It is worth noting that L-1B visa holders may generally only remain in the U.S. for a stay up to five years, whereas L-1A visa holders may remain in the U.S. for up to seven years. However, certain limitations and exceptions apply to these duration-related mandates. For example, if a transfer candidate has previously worked in the United States as the holder of an H visa, his or her L visa stay may be shortened if the government deducts time allowed by the previous duration of the candidate’s H visa stay. If you are concerned about an employee’s potential duration-of-stay restrictions, please speak with your attorney in order to receive clarification and to explore possible alternative arrangements and extensions.

 

Visa Assistance Is Available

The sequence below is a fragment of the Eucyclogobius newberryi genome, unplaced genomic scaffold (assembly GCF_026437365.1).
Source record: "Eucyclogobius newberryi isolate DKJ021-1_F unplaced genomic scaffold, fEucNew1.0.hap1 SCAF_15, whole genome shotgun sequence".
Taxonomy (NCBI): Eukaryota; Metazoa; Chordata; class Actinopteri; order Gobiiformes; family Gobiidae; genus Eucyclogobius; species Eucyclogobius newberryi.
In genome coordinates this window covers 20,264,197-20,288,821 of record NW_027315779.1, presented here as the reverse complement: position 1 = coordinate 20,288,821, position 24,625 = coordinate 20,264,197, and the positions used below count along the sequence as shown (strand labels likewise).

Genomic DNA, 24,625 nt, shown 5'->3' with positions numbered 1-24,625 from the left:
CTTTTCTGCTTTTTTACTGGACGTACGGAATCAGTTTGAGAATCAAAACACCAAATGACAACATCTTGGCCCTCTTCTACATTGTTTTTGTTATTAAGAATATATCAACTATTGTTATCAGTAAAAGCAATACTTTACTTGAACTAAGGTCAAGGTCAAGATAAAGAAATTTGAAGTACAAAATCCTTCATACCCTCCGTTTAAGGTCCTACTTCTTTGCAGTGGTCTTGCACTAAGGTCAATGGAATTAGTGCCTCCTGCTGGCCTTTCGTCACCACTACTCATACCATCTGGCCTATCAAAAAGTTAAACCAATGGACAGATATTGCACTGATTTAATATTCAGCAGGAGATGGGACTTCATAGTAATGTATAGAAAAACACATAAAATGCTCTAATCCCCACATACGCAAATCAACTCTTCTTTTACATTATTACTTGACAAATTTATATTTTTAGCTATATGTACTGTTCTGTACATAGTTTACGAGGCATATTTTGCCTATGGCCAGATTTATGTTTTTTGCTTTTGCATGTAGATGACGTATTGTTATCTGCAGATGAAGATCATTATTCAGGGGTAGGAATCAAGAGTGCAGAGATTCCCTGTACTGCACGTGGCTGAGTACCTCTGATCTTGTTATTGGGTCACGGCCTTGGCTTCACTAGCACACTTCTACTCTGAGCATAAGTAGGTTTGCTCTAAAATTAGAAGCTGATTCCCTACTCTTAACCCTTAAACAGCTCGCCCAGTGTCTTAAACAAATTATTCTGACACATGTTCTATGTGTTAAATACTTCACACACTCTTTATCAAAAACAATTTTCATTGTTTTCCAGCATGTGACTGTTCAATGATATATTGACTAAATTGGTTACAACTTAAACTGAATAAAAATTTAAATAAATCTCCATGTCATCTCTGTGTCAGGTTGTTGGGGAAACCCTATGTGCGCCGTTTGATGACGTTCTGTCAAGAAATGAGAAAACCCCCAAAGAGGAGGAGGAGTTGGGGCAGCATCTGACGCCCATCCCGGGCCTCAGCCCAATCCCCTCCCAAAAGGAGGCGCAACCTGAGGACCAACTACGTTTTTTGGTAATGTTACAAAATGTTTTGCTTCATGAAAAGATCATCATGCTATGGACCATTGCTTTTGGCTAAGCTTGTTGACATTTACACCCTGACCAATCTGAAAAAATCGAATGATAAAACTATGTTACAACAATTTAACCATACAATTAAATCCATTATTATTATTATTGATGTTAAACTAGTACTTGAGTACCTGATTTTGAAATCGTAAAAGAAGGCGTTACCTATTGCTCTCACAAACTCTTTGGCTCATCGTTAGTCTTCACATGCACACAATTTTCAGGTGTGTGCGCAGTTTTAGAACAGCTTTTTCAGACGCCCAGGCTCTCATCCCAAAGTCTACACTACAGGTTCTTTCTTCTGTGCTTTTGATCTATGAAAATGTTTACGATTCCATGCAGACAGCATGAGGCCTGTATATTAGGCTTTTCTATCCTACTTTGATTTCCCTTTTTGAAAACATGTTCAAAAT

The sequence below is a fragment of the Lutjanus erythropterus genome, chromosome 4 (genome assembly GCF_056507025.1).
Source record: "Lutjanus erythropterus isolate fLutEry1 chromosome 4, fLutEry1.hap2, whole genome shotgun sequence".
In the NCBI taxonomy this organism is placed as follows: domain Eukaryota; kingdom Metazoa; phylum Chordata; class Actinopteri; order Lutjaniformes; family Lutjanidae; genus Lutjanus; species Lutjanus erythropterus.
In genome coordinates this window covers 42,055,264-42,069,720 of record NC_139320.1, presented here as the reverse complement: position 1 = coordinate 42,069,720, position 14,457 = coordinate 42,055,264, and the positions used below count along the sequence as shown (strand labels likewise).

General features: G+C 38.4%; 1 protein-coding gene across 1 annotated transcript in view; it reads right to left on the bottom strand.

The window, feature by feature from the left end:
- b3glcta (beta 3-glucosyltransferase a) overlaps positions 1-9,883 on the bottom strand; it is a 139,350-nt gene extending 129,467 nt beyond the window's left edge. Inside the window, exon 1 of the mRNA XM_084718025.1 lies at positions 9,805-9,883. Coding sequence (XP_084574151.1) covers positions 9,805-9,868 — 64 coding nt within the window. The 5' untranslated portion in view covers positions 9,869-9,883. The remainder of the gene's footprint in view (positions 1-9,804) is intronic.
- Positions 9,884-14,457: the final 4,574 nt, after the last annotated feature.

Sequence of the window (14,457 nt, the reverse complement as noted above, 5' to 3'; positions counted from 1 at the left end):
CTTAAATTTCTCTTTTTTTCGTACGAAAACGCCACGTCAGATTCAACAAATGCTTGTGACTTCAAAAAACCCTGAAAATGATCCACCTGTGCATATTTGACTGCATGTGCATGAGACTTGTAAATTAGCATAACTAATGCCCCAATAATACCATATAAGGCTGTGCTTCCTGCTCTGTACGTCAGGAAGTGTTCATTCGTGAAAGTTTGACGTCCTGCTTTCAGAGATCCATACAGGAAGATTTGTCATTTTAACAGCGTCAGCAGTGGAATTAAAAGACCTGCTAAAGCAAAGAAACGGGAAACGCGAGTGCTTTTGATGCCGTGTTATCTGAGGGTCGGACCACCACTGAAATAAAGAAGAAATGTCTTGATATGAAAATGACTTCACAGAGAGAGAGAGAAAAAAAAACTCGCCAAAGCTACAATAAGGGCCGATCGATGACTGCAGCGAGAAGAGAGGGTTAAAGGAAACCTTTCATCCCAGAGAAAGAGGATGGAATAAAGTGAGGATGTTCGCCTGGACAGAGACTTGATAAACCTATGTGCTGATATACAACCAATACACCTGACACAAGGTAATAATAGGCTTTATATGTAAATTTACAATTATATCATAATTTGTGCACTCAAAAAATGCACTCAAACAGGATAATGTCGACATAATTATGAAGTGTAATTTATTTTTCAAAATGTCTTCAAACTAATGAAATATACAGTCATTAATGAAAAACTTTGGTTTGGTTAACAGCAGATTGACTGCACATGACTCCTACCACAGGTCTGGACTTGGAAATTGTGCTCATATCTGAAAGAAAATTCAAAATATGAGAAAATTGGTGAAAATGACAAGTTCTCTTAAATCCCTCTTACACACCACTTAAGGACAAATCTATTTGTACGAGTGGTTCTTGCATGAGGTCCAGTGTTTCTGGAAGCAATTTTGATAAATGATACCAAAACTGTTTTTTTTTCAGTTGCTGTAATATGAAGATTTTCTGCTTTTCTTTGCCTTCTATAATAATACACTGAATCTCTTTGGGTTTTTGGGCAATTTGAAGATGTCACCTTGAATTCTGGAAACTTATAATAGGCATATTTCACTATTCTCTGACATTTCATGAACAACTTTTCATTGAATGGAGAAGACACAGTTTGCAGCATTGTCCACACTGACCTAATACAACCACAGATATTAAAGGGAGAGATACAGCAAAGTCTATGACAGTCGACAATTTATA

If your company is interested in transferring an executive, manager or employee with specialized knowledge from one of your foreign branches to a qualifying organization in the U.S., please understand that this process is complex and should be treated with care and attention to detail. Your first step is to contact an attorney experienced in complex immigration transfers like these. Once you confirm that both your company and your transfer candidate meet all eligibility criteria, you and your attorney will be able to begin the work of securing an L1-A or L1-B visa on behalf of that employee.

Once you have committed to making a potentially eligible transfer, please consider scheduling a consultation with a LawTrades immigration attorney. Our efficient, cost-effective and highly experienced approach will help to ensure that your visa petition process progresses as smoothly and as quickly as possible. We look forward to speaking with you.